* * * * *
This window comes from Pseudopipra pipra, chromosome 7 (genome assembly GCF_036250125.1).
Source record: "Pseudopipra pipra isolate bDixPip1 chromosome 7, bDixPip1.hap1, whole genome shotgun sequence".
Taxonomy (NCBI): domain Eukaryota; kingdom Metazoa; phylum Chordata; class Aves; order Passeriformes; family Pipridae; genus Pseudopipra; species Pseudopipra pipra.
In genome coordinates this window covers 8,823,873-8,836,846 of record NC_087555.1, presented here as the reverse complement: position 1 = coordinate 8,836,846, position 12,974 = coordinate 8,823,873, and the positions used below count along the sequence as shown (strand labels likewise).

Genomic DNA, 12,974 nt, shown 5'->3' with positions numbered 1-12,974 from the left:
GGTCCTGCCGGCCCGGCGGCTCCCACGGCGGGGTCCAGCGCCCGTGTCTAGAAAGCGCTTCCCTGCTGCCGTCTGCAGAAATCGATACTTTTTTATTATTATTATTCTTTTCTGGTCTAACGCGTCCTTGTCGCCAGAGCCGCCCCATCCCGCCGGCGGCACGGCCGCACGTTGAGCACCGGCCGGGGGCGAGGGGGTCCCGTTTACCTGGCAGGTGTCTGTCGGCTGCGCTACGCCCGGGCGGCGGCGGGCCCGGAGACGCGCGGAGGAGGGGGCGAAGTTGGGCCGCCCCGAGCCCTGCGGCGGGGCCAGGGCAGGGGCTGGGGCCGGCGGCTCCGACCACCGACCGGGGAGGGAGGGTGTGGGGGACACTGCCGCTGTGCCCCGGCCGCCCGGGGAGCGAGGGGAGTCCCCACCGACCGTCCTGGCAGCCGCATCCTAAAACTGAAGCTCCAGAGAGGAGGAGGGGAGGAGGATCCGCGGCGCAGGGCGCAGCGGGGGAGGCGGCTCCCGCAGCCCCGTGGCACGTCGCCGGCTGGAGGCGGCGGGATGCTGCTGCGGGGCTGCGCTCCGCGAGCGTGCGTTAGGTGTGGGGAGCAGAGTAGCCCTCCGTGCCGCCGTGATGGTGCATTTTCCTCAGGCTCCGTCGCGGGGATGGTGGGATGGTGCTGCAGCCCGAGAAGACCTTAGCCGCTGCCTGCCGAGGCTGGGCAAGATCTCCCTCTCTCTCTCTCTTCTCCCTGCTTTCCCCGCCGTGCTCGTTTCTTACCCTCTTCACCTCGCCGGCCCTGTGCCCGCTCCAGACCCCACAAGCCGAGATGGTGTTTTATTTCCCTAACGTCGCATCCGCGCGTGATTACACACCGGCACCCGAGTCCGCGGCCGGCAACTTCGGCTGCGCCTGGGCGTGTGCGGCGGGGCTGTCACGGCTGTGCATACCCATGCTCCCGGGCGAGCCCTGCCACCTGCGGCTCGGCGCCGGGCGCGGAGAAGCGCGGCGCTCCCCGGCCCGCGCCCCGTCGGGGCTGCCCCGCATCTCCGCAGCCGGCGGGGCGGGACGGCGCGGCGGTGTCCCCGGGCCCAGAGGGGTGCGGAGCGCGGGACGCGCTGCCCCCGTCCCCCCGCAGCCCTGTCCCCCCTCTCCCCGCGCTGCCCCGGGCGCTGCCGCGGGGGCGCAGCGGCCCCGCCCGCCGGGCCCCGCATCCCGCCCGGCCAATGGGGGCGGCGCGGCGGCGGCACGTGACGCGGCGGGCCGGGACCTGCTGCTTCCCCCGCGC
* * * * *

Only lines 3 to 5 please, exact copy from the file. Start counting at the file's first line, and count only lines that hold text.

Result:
Taxonomy (NCBI): domain Eukaryota; kingdom Metazoa; phylum Chordata; class Aves; order Passeriformes; family Pipridae; genus Pseudopipra; species Pseudopipra pipra.
In genome coordinates this window covers 8,823,873-8,836,846 of record NC_087555.1, presented here as the reverse complement: position 1 = coordinate 8,836,846, position 12,974 = coordinate 8,823,873, and the positions used below count along the sequence as shown (strand labels likewise).

Genomic DNA, 12,974 nt, shown 5'->3' with positions numbered 1-12,974 from the left: